I get asked all the time, “My trees are covered with bugs! How do I get rid of them?” Most of the time it’s hard to answer that question, because the answer is simple. Trees have bugs in them, and will always have bugs in them, deal with it. There is a balance in our ecosystem, and bugs are a big part of it. In my experience I have found out that bugs typically attack trees that are already weakened by something else. Something like construction damage, soil compaction, or mechanical injury to name a few. There are a few bugs that we, as a society, need to watch out for. This is write-up is about one of those insects.
Asian Lorn-horned Beetle (ALB) is a beetle that is native of China. Its was accidentally introduced to the United States in the 1980’s – 1990’s. Wood from China, that was used to make pallets and shipping crates, was infested with ALB and introduced to the US. Asian Long-horned Beetle then hatched from the infected wood and started attacking hardwood trees. The first documented discovery of ALB was on August 19, 1996 in Greenpoint, Brooklyn, NYC. Millions of dollars have been spent in an attempt to control ALB. In New Jersey over 23,000 trees have been cut down and destroyed in an effort to eradicate ALB. Unfortunately in December of 2008 the effort was complicated by a devastating ice storm. Down tree limbs infected with ALB were cleaned up, but not properly destroyed and have spread the infestation to other states.
The life cycle of Asian Long-horned beetle goes like this. An adult beetle, that has already mated, goes to a host tree. That host tree is typically the same tree that they emerged from, but if the population is too high they can fly up to 400 yards to find a new host tree. The adult then lays it’s eggs in the host tree. In 10-15 days the eggs hatch into larvae. The larvae then feeds and tunnels deep into the heartwood of the tree over a period of several weeks. In the heartwood, the larvae then matures into a pupae. Over the winter the pupae will hatch into an adult. Then around late spring the adult emerges, and the life cycle starts again.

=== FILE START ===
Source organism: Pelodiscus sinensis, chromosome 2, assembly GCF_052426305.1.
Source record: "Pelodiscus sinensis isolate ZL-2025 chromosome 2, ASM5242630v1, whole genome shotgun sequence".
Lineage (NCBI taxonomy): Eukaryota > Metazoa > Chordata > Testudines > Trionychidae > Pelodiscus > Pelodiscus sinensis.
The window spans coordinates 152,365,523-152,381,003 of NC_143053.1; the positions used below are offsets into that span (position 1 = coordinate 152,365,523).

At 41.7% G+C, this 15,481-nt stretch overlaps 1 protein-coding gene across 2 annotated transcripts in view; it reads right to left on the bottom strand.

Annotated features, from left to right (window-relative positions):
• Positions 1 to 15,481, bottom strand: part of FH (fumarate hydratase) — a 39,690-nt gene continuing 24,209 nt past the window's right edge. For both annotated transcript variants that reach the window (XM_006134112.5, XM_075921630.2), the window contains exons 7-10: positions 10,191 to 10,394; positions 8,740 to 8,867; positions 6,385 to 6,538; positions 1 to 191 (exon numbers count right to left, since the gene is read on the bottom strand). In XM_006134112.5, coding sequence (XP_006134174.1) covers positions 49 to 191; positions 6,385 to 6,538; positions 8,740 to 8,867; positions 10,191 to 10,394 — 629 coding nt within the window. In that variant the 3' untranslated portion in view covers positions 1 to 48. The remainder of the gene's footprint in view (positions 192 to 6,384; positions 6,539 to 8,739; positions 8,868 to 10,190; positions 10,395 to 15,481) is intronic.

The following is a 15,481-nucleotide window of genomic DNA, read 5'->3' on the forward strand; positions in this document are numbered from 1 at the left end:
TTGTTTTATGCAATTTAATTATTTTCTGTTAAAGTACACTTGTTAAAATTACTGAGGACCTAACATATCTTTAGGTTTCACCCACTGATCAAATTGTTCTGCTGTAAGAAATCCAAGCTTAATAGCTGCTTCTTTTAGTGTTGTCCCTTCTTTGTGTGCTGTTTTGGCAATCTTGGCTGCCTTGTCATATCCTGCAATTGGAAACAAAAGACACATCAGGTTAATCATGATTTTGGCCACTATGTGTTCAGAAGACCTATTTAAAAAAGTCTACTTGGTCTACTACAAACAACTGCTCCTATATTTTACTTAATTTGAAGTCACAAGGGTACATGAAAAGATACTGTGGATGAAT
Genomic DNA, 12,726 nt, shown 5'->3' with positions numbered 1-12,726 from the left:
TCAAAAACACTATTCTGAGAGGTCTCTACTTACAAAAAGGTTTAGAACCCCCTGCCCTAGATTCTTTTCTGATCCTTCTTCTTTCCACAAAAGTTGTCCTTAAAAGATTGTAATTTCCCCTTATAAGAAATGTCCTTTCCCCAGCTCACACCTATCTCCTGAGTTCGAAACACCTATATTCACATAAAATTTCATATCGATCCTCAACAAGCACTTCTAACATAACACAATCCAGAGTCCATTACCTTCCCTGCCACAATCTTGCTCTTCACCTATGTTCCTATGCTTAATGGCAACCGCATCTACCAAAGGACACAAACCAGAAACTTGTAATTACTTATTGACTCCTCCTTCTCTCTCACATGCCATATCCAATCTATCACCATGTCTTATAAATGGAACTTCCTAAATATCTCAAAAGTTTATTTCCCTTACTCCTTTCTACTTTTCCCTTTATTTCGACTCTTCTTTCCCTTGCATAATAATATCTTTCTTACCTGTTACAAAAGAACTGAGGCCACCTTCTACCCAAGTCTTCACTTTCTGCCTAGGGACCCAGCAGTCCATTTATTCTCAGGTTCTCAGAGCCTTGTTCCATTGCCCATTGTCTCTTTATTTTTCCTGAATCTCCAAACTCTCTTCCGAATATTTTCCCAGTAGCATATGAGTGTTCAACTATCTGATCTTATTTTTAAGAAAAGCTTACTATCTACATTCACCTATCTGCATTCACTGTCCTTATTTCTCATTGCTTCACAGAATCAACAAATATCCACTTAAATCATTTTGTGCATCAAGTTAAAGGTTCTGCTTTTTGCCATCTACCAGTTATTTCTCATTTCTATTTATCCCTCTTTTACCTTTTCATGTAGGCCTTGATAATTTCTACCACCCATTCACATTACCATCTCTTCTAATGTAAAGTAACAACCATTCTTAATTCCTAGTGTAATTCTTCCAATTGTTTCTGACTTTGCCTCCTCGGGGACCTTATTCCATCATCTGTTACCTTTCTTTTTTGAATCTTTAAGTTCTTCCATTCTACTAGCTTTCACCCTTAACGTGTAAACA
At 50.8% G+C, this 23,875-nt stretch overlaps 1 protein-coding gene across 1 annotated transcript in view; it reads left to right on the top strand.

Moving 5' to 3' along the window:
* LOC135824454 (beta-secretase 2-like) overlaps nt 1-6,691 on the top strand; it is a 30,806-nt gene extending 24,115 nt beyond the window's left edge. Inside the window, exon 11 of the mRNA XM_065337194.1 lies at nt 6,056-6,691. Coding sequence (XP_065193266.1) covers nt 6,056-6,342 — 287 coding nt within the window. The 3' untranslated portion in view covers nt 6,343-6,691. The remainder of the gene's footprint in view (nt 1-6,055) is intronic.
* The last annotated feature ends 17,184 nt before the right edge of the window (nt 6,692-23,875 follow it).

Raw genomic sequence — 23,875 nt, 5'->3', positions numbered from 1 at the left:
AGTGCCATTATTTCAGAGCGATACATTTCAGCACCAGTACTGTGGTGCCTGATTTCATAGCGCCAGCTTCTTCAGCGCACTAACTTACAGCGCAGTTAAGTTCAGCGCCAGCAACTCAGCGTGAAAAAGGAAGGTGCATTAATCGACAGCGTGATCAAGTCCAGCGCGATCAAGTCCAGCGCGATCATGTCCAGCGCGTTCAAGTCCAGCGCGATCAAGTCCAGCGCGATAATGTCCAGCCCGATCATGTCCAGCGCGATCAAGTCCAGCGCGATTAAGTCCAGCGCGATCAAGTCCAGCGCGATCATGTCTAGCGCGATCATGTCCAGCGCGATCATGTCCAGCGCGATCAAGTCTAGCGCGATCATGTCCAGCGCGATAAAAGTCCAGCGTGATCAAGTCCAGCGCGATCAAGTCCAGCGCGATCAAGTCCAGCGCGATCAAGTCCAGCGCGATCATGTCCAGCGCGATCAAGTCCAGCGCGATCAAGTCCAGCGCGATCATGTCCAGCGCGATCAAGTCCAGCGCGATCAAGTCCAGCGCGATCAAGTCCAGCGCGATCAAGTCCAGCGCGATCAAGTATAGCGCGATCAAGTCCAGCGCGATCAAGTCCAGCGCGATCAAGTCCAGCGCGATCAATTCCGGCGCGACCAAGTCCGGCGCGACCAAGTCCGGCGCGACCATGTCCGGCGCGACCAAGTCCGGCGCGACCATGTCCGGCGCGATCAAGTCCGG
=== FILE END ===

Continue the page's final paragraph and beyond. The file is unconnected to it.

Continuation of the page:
Now let me tie this all together. I did say in the beginning that tree’s have bugs in them, so deal with it. Here is why this bug is so different. Asian Long-horned Beetle is not native to this area. So the trees in this area have almost no defense against them. Also, no chemical or biological control methods are currently known. This bug is not prejudice and attacks both healthy and dying trees. ALB has been seen and reported in only a limited area, meaning that eradication efforts could be successful. On the flip side, if this beetle is allowed to adapt into our ecosystem, it has been estimated that it will kill 1.6 billion trees nationwide. That would have devastating effects on our forest ecosystem.
As a homeowner, you can do your part to help the eradication effort. All you need is your vision and some time. Inspect your trees for the beetle seen above, or look for it’s exit holes. The holes are 3/8 to 3/4 of an inch in diameter (1.5–2 cm) often on the larger branches of infected tree’s crowns. Check all hardwood trees, and shrubs. You can ignore conifers (Spruces, Pines, ect.) because ALB has only been spotted on hard-wooded trees. If you spot a Asian Long-horned beetle, contact a NJ Certified Tree Expert, or call the Asian Long-horned Beetle Hot line at 1-866-BEETLE1.